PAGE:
A friend of ours, our former Yoga teacher, was back in town over the holidays, and over lunch as we caught up on our lives, she recommended a book to me: Tattoos on the Heart: The Power of Boundless Compassion. It’s written by Fr. Greg Boyle, a Jesuit priest who has served in the LA projects for over 30 years. He works with gang members, helping them get off the street and leading productive lives. It’s a book full of powerful stories of redemption, forgiveness, resilience, and suffering. For most of the men and women in these neighborhoods, gangs provide the only family and community they have ever known. Continue reading
There’s a story behind my name—a story tied up with my family and roots, and it’s a story and a name with which I’ve always struggled. It’s not just that my surname is both awkward and uncommon—should it be pronounced Greezer or Greizer—or, heaven forbid, Greaser. BTW, I had a German prof in college who took great delight in addressing me as Herr Greaser…
It’s a German name, so it’s Grieser, of course. And while it may be rare in Wisconsin or worldwide, my hometown was full of Griesers. My grandfather, great-grandfather, and great great grandfather all had lots of sons who had lots of sons, and most of them stayed in the area. At least back home, they know how to pronounce it.
But there’s also the matter of my first and middle names. My parents wanted to call me Jon, but they wanted my initials to match the initials of my deceased grandfather—so DJ—but in my case the D stood for Dale—my father’s first name. So growing up, I was Jon, even though at least two other Jon Griesers in my elementary school, which led to infinite confusion. For example, I once wore a pair of prescription glasses for a week that was meant for one of the other Jons.
That particular confusion came to an end when my fifth-grade teacher, calling the roll on the first day of class, saw my first initial and promptly named me DJ. The name stuck and by DJ I was known until I graduated from college. That brought its own set of confusions and challenges—the inevitable question—are you a DJ?
So I’ve struggled with my first name and when I’m dealing with doctors or business or what have you, if I identify myself as Jonathan, they won’t be able to find my record. And then there’s the whole issue of my surname which is uncommon, unattractive, and confusing to pronounce.
Names are funny things, and we’ve just learned this week that our nation’s political polarization extends to preferences for naming babies. Apparently there are different lists of the most popular name in blue states and red states. Perhaps like me you’ve struggled with the name your parents chose for you, or you struggle with the surname that you carry with you.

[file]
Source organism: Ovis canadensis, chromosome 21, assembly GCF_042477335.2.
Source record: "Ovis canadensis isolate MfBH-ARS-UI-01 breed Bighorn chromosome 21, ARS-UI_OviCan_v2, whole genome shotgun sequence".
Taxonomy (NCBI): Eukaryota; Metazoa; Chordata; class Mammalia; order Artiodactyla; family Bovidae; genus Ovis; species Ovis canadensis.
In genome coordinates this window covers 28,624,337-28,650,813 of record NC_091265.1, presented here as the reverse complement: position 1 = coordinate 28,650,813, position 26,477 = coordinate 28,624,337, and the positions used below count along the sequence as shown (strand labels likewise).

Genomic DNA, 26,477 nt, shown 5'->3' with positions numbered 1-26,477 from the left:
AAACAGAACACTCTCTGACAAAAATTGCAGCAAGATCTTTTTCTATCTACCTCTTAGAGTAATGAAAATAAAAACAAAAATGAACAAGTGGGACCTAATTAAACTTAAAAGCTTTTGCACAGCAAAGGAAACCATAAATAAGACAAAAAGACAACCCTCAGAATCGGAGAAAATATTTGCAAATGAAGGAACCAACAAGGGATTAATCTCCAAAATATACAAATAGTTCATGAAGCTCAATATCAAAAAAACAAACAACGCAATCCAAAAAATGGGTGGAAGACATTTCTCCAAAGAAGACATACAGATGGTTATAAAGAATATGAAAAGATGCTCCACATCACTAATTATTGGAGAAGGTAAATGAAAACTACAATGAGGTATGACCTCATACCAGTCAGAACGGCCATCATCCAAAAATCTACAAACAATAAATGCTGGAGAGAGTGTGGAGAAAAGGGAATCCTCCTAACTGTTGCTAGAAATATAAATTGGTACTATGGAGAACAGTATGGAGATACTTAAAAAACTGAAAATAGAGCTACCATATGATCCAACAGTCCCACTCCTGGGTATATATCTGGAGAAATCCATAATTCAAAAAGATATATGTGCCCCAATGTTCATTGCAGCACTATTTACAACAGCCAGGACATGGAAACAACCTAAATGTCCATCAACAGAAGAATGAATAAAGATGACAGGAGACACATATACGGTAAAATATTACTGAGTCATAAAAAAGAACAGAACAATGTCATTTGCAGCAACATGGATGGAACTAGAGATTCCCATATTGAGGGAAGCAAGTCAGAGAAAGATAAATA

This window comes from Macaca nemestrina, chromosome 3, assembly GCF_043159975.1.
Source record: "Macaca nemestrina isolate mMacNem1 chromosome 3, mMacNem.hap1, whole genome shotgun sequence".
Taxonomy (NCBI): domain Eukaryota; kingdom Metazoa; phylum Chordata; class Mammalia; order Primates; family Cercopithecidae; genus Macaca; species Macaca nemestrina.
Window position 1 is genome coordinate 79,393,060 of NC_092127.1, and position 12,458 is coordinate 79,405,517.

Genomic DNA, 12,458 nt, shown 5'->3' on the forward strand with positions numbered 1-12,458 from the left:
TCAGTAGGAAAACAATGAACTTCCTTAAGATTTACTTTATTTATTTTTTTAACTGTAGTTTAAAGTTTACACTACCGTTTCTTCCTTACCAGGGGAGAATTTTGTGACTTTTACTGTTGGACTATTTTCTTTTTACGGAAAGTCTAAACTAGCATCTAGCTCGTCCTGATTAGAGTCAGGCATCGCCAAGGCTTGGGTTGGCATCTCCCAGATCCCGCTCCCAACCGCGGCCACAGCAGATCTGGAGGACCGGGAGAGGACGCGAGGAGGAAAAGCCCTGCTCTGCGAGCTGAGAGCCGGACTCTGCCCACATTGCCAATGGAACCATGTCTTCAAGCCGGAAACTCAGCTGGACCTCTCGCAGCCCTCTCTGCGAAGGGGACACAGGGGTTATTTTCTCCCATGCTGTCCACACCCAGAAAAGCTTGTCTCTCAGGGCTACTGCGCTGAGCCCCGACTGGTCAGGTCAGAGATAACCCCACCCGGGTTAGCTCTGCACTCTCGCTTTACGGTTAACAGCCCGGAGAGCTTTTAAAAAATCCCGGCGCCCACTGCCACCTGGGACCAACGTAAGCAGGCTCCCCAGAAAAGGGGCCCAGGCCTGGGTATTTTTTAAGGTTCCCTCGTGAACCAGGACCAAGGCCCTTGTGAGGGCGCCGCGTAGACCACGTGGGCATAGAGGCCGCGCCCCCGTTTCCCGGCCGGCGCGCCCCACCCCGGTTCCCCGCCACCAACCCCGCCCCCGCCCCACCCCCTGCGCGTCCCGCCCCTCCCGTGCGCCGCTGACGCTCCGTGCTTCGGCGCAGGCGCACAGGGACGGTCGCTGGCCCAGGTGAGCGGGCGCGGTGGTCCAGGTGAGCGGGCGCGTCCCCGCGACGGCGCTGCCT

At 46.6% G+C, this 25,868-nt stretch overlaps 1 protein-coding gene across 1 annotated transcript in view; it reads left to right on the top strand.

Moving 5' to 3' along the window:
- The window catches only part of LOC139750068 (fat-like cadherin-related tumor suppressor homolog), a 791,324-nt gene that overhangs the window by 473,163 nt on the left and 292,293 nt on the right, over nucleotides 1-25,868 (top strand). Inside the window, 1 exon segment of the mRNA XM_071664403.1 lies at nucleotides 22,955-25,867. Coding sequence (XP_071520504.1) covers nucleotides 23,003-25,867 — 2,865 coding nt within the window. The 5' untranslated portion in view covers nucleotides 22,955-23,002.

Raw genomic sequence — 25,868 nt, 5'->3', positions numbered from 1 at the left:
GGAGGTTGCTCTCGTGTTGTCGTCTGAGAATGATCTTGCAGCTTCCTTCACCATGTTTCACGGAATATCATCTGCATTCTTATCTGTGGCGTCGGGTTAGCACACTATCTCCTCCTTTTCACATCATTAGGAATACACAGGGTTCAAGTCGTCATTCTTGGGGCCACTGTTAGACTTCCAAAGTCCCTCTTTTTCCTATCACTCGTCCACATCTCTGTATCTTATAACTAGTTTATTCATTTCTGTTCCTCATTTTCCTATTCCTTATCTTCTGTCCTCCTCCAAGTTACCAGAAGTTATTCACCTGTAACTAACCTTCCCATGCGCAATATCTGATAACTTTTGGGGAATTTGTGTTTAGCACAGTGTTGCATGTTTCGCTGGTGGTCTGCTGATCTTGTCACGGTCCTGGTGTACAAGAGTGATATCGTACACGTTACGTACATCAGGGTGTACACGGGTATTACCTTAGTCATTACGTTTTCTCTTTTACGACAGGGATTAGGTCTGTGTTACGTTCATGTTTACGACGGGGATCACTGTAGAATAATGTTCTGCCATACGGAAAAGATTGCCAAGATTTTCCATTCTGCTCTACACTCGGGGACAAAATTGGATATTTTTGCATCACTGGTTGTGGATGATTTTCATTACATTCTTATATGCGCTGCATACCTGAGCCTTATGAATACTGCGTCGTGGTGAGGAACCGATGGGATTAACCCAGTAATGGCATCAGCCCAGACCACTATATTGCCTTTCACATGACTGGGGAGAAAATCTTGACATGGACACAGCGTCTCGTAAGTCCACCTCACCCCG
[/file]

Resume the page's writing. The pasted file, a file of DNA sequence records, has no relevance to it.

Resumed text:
The story of Jesus’ baptism is puzzling and problematic on several levels. In the first place, while the synoptic gospels all tell some version of the story, there are significant differences. Remember that the gospel of Mark was probably the first of the gospels to be written, and that Matthew, which we are reading in this year of the lectionary, draws heavily on Mark as a source. But Matthew changes Mark in some important ways. Only in Matthew, for example, do we have the dialogue between John the Baptist and Jesus, in which John protests saying that Jesus should baptize him.
More significant is another slight change. In Mark, after the baptism, the voice from heaven says, “You are my Son, the Beloved, with you I am well pleased.” In Matthew, the voice says, “This is my Son, the Beloved, with whom I am well pleased.” In other words, in Mark, the voice seems to be speaking directly to Jesus, naming him as God’s Son; in Matthew, the voice speaks to John, and or to the crowd, identifying for them who Jesus is.
In these different accounts of Jesus’ baptism, we can see early Christians struggling to make sense of this event. It’s a problem for them for a couple of reasons. First, of course, is the obvious one. The gospels tell us that John baptized people for forgiveness of sins—baptism was a symbol of repentance and amendment of life. But if that was the case, why would Jesus, who presumably being divine was without sin, need to be baptized?
The second problem is perhaps less obvious but equally troubling among the first followers of Jesus. That he was baptized by Jesus implies that John somehow had as much, or more, authority than Jesus. We know from other stories in the gospels, and from the book of Acts, that there was something of a competition between followers of Jesus and followers of John, and it didn’t strengthen the position of early Christians in this controversy that John baptized Jesus. We can also see that as time goes on, there’s an attempt to erase the act of Jesus’ baptism. Thus, in the gospel of John, while we read about John the Baptist and learn of encounters and conversations between Jesus and John, if you look carefully, you will note that no where is it stated explicitly that John baptized Jesus.